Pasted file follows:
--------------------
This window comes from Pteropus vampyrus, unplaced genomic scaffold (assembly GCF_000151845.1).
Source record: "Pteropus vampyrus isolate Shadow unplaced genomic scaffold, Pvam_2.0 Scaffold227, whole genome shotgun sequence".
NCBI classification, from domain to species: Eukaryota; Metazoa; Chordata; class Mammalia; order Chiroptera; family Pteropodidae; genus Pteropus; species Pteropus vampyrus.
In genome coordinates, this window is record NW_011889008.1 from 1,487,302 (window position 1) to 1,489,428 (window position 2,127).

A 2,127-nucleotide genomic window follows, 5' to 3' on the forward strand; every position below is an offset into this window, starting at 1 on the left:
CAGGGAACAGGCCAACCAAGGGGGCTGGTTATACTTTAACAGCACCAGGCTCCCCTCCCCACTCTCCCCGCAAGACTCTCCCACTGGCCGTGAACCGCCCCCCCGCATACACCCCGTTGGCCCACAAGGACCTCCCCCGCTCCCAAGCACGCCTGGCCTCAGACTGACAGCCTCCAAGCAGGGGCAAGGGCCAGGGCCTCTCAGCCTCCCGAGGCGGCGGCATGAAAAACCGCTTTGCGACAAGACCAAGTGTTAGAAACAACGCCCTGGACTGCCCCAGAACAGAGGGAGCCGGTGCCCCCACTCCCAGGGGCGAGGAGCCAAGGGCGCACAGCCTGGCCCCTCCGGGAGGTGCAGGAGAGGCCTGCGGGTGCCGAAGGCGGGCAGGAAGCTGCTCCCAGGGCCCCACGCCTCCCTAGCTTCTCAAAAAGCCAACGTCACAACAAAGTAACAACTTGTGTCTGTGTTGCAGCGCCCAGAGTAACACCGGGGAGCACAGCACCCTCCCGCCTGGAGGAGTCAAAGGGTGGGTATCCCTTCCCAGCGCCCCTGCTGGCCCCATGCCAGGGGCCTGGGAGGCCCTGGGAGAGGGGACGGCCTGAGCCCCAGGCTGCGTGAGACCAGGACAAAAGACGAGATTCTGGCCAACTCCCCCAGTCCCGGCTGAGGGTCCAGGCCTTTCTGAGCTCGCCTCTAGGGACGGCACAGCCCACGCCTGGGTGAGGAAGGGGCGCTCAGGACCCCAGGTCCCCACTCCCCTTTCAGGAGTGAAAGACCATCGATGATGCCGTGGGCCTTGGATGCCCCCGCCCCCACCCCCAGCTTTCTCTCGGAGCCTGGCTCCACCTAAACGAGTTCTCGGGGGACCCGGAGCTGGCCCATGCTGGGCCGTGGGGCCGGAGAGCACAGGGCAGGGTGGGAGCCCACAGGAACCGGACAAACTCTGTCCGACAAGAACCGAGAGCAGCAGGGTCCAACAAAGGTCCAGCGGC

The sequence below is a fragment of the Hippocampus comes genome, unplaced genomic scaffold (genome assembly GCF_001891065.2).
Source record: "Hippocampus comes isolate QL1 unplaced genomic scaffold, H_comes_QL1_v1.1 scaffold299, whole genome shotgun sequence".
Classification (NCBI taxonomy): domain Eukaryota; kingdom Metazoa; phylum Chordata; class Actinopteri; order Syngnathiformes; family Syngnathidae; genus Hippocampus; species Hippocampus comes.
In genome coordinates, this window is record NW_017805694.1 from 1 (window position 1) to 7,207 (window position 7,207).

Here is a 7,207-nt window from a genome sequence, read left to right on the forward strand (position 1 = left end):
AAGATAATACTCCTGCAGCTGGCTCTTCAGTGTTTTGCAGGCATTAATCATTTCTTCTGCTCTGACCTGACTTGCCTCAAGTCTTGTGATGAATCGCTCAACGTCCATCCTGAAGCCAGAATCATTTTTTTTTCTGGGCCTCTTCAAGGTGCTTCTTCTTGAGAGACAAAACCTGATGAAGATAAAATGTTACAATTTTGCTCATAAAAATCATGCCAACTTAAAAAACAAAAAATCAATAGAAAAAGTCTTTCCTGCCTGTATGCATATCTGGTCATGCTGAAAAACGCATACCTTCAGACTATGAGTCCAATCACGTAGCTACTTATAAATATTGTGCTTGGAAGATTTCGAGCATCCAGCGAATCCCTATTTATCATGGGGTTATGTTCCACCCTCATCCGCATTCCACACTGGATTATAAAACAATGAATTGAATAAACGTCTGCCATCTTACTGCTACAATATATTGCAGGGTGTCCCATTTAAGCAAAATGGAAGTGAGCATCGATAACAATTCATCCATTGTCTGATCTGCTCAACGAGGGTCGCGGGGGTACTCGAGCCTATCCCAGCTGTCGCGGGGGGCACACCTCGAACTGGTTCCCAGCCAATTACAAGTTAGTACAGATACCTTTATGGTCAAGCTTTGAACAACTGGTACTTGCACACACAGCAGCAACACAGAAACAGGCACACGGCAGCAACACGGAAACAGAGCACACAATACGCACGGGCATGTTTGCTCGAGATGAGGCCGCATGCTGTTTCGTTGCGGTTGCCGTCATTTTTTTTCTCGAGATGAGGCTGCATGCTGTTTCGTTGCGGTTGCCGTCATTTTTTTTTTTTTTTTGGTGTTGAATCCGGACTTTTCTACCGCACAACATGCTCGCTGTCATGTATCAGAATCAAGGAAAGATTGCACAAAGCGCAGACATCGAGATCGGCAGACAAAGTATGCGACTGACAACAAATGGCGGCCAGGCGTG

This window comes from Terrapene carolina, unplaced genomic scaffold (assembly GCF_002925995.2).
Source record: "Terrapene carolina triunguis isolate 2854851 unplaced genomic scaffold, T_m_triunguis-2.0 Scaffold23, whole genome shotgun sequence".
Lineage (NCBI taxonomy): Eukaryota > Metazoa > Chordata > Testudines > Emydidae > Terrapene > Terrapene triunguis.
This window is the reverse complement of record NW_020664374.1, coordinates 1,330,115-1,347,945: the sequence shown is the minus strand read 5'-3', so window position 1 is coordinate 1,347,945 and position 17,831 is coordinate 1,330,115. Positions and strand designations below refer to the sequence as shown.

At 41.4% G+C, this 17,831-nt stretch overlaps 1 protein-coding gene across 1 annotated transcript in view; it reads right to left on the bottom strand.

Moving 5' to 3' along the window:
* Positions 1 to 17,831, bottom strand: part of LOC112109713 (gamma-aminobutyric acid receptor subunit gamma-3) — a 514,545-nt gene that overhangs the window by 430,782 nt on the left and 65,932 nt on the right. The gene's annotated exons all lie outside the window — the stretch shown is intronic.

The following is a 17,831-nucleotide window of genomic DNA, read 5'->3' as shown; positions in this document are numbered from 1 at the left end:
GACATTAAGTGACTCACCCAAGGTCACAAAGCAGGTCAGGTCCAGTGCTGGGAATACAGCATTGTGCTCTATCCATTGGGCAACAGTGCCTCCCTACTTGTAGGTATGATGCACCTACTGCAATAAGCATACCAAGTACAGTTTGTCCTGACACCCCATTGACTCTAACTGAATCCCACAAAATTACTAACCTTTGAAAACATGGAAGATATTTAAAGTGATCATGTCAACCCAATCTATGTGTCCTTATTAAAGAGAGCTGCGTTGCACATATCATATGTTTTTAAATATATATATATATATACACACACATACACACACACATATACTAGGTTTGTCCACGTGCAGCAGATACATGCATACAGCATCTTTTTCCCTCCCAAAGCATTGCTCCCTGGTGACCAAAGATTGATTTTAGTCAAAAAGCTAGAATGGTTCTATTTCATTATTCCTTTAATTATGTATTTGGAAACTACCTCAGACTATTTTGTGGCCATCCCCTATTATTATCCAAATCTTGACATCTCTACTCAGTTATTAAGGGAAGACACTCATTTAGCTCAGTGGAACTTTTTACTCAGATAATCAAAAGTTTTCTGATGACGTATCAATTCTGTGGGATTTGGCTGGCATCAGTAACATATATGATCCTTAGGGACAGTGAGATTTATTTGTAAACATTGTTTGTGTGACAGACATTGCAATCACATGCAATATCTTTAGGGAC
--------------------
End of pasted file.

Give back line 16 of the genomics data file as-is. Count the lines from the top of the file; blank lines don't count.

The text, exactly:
This window is the reverse complement of record NW_020664374.1, coordinates 1,330,115-1,347,945: the sequence shown is the minus strand read 5'-3', so window position 1 is coordinate 1,347,945 and position 17,831 is coordinate 1,330,115. Positions and strand designations below refer to the sequence as shown.